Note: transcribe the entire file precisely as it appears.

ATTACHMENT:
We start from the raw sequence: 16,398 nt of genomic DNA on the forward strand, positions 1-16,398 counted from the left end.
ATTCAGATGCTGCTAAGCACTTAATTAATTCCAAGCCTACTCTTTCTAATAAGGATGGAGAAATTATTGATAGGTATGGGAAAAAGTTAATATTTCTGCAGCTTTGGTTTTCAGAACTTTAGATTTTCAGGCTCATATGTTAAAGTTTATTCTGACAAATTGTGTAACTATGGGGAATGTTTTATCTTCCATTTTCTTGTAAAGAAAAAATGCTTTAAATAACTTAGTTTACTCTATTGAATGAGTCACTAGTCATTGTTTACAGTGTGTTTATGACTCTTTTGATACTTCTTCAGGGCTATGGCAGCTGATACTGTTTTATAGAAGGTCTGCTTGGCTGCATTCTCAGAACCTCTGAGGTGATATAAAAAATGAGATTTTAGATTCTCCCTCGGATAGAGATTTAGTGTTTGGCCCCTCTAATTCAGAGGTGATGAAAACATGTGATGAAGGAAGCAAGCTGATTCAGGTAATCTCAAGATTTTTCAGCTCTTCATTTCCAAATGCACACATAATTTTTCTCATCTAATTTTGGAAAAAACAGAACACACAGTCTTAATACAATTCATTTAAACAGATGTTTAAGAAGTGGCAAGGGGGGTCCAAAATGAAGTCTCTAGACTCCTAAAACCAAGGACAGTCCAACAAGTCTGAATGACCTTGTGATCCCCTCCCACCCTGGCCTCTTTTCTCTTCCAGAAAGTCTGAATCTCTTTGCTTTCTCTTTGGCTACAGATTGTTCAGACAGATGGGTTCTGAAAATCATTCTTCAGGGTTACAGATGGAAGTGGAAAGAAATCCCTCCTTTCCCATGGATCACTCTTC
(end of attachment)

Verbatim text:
We start from the raw sequence: 16,398 nt of genomic DNA on the forward strand, positions 1-16,398 counted from the left end.
ATTCAGATGCTGCTAAGCACTTAATTAATTCCAAGCCTACTCTTTCTAATAAGGATGGAGAAATTATTGATAGGTATGGGAAAAAGTTAATATTTCTGCAGCTTTGGTTTTCAGAACTTTAGATTTTCAGGCTCATATGTTAAAGTTTATTCTGACAAATTGTGTAACTATGGGGAATGTTTTATCTTCCATTTTCTTGTAAAGAAAAAATGCTTTAAATAACTTAGTTTACTCTATTGAATGAGTCACTAGTCATTGTTTACAGTGTGTTTATGACTCTTTTGATACTTCTTCAGGGCTATGGCAGCTGATACTGTTTTATAGAAGGTCTGCTTGGCTGCATTCTCAGAACCTCTGAGGTGATATAAAAAATGAGATTTTAGATTCTCCCTCGGATAGAGATTTAGTGTTTGGCCCCTCTAATTCAGAGGTGATGAAAACATGTGATGAAGGAAGCAAGCTGATTCAGGTAATCTCAAGATTTTTCAGCTCTTCATTTCCAAATGCACACATAATTTTTCTCATCTAATTTTGGAAAAAACAGAACACACAGTCTTAATACAATTCATTTAAACAGATGTTTAAGAAGTGGCAAGGGGGGTCCAAAATGAAGTCTCTAGACTCCTAAAACCAAGGACAGTCCAACAAGTCTGAATGACCTTGTGATCCCCTCCCACCCTGGCCTCTTTTCTCTTCCAGAAAGTCTGAATCTCTTTGCTTTCTCTTTGGCTACAGATTGTTCAGACAGATGGGTTCTGAAAATCATTCTTCAGGGTTACAGATGGAAGTGGAAAGAAATCCCTCCTTTCCCATGGATCACTCTTC